Apple's "One more thing" event is behind us, and I bet you're confused. 


In some ways, Apple has simplified its lineup. All variants of the new MacBook Air, 13-inch MacBook Pro, and Mac mini have the exact same processor (with one minor difference we'll get to later). But it's also harder than ever to decide whether you need a MacBook Pro or Air, and there are several important differences between Apple's new computers and the old, Intel-based ones, that were very easy to miss. 


These details both good and bad might actually make the difference between swiping your credit card or waiting for the next generation of Apple laptops. Here's our list; read it before you hit that "buy" button. 


1. MacBook Air's disappearing GPU core


This one was probably the easiest to miss. Apple's new MacBook Air and 13-inch MacBook Pro sport, per Apple's specifications, the same M1 processor, which has an 8-core CPU, 8-core GPU, and 16-core Neural Engine. 


While the $1,249 MacBook Air has 8 GPU cores, the entry-level, $999 MacBook Air only has a 7-core GPU. 

It's hard to say how much that one missing core (it's probably not missing but disabled) will impact performance, especially given that Apple didn't share any other details about the M1 processor, such as clock frequencies and cache sizes. It's also important to note that the Pro has a cooling fan, while the Air is cooled passively, which might also make a difference in performance, especially when performing long CPU or GPU-intensive tasks.


The bottom line is this: You might want to wait for real-world tests until you buy any of these machines.  


2. Apple's still selling an Intel-based MacBook Pro and Mac mini


During its presentation on Tuesday, Apple was careful not to mention the word "Intel." But the fact is, the company still sells a Mac mini with an Intel Core i5, 6-core processor, starting at $1,099. The 13-inch MacBook Pro can be had with an Intel Core i5 quad-core processor, starting at $1,799. 

The Intel-based MacBook Air is gone from Apple's online store, so the only way to get it right now is from third-party retailers or second-hand. 


3. The RAM is capped at 16GB, even on the Mac mini


Apple's new M1 chip comes with 8 or 16GB of RAM soldered to the board. That means you cannot upgrade RAM after you buy any of these new machines. This is especially important for potential Mac mini buyers. Even though the Intel-based, 2018 Mac mini does not officially have user-installable RAM, it's quite possible to upgrade it yourself, all the way up to 64GB of RAM. We can't know for sure until someone opens the new Mac mini up, but it's extremely unlikely that this will be possible with the M1-based Mac mini. 


And even if you aren't the tinkering type, the Intel-based Mac mini can be bought with up to 64GB of RAM. With the M1 Mac mini, you're stuck with a maximum of 16GB.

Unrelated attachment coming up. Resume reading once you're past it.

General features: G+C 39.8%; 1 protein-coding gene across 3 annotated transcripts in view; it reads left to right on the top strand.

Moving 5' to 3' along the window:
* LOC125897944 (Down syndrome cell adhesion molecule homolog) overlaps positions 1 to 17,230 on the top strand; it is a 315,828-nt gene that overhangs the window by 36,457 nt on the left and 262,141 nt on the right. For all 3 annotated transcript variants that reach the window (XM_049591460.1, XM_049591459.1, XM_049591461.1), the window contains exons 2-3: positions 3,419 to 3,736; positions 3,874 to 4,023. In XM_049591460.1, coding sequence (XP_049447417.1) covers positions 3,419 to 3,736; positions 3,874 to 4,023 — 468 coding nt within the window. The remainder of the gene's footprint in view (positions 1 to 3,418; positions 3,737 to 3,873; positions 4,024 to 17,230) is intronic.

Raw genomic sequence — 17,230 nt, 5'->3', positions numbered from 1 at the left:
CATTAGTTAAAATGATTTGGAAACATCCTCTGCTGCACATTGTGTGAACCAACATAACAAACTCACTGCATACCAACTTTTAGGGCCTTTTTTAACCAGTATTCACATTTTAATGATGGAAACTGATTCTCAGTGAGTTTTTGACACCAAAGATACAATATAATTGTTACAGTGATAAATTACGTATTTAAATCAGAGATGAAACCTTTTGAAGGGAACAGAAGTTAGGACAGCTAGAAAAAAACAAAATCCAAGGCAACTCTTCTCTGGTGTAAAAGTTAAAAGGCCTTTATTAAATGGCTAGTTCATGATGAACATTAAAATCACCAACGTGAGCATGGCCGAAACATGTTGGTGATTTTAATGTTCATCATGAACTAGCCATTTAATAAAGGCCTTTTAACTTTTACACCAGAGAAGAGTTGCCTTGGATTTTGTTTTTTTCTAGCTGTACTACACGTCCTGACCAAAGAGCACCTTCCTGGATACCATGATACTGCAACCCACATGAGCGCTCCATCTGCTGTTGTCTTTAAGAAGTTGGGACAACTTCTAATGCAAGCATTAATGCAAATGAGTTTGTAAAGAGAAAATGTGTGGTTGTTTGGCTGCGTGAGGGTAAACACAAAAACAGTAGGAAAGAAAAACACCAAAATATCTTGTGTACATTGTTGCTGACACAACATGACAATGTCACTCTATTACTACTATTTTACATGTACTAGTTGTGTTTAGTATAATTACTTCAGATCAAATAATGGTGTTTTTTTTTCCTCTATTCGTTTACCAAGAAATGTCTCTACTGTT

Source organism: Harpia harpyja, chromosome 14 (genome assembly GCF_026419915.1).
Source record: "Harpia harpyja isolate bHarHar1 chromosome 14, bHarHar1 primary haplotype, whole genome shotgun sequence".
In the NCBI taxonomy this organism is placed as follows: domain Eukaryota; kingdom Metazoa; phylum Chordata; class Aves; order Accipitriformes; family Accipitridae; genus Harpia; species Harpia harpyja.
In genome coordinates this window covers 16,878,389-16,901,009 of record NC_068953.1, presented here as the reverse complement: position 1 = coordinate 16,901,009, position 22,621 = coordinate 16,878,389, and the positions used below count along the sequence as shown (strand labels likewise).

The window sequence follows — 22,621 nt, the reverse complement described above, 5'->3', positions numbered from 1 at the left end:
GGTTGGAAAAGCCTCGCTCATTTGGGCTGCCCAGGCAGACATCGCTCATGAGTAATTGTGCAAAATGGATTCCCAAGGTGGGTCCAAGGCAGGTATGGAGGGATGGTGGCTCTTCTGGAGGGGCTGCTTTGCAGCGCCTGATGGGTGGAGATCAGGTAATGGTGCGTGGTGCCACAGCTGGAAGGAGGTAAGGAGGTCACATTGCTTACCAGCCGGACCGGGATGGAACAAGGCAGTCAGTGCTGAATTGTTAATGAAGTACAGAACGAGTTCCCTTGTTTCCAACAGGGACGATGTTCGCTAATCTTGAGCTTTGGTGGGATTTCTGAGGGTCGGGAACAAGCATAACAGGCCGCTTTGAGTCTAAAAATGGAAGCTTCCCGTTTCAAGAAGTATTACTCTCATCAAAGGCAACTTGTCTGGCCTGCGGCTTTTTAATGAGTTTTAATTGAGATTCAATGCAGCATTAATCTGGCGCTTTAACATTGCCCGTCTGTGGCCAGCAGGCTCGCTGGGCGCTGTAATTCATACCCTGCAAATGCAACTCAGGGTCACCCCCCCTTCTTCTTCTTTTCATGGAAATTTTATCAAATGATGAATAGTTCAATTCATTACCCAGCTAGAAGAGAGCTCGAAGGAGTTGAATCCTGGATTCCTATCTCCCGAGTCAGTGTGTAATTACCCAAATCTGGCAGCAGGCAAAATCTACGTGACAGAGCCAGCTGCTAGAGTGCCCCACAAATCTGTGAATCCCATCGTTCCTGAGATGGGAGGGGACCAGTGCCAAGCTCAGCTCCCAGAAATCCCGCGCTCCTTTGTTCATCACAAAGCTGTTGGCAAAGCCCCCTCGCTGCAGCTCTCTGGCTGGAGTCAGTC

If Apple's promises of the M1's performance are true, the new Mac mini might be so fast that it offsets having less RAM installed. But as us computer geeks say, more RAM is more RAM (OK, I may be the only one who says this). The new Mac mini might be good enough for some tasks, but you won't be able to spec it into a proper workhorse for certain RAM-hungry tasks.  


4. M1 chip means the Mac mini and 13-inch MacBook Pro can drive a 6K display. But there's a catch.

At one point during the event, Apple said the new Macs can power a 6K display. This was already true for the last generation of MacBook Air, but as MacRumors noticed it's a first for the Mac mini and the entry-level 13-inch MacBook Pro. So if you're planning to connect these machines to a single 6K display, you're good to go.


Note the "single" bit. If you were planning to connect two external displays to an M1-based laptop, it won't work, at least per Apple's specifications. The Intel-based, 13-inch MacBook Pro can support one external 6K display or up to two external 4K displays. 


Luckily, the M1-based Mac mini can support one 6K display and an additional 4K display, which should be enough for most users. The Intel-based Mac mini still wins here, as it can support up to three displays.


It's also notable that the Blackmagic eGPU isn't listed as a supported accessory for any of the new computers. The Blackmagic eGPU, which Apple sells through its online store, is an external graphics card that can turn a MacBook into a gaming or graphics-processing powerhouse. 


I asked Apple for clarification on the Blackmagic eGPU, and multi-monitor support.


5. FaceTime cameras on the new MacBook Air and Pro still have 720p resolution


Apple claims the new M1 chip enables better camera performance, so you should get a clearer image during video calls on your laptop. However, the actual camera on the new MacBook Air and 13-inch MacBook Pro still has a paltry 720p resolution. 


This, perhaps, isn't as troubling on the Air, which is Apple's entry level machine. But the new MacBook Pro, which is aimed for professionals, should at least have a 1080p camera. 


Resource: mashable.com


\n

5 important details you may have missed from Apple's event